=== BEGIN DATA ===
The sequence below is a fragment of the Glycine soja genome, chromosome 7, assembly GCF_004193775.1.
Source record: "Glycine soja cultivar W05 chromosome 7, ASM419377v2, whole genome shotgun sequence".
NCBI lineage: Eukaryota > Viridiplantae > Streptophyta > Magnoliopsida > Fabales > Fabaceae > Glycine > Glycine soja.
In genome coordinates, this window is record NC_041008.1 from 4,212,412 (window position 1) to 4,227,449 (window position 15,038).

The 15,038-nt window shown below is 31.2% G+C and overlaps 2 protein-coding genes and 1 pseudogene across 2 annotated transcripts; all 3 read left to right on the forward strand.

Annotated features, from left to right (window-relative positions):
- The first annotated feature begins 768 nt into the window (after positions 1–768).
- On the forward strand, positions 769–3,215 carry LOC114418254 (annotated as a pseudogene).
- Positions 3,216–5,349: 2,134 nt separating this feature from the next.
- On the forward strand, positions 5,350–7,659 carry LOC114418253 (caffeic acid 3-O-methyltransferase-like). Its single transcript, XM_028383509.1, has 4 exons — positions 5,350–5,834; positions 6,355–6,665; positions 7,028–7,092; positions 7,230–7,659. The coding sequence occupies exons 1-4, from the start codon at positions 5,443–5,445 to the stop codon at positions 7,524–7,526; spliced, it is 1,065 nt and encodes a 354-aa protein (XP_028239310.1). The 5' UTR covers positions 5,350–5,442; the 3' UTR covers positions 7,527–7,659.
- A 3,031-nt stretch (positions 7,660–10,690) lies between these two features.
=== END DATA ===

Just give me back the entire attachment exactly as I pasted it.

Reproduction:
The sequence below is a fragment of the Glycine soja genome, chromosome 7, assembly GCF_004193775.1.
Source record: "Glycine soja cultivar W05 chromosome 7, ASM419377v2, whole genome shotgun sequence".
NCBI lineage: Eukaryota > Viridiplantae > Streptophyta > Magnoliopsida > Fabales > Fabaceae > Glycine > Glycine soja.
In genome coordinates, this window is record NC_041008.1 from 4,212,412 (window position 1) to 4,227,449 (window position 15,038).

The 15,038-nt window shown below is 31.2% G+C and overlaps 2 protein-coding genes and 1 pseudogene across 2 annotated transcripts; all 3 read left to right on the forward strand.

Annotated features, from left to right (window-relative positions):
- The first annotated feature begins 768 nt into the window (after positions 1–768).
- On the forward strand, positions 769–3,215 carry LOC114418254 (annotated as a pseudogene).
- Positions 3,216–5,349: 2,134 nt separating this feature from the next.
- On the forward strand, positions 5,350–7,659 carry LOC114418253 (caffeic acid 3-O-methyltransferase-like). Its single transcript, XM_028383509.1, has 4 exons — positions 5,350–5,834; positions 6,355–6,665; positions 7,028–7,092; positions 7,230–7,659. The coding sequence occupies exons 1-4, from the start codon at positions 5,443–5,445 to the stop codon at positions 7,524–7,526; spliced, it is 1,065 nt and encodes a 354-aa protein (XP_028239310.1). The 5' UTR covers positions 5,350–5,442; the 3' UTR covers positions 7,527–7,659.
- A 3,031-nt stretch (positions 7,660–10,690) lies between these two features.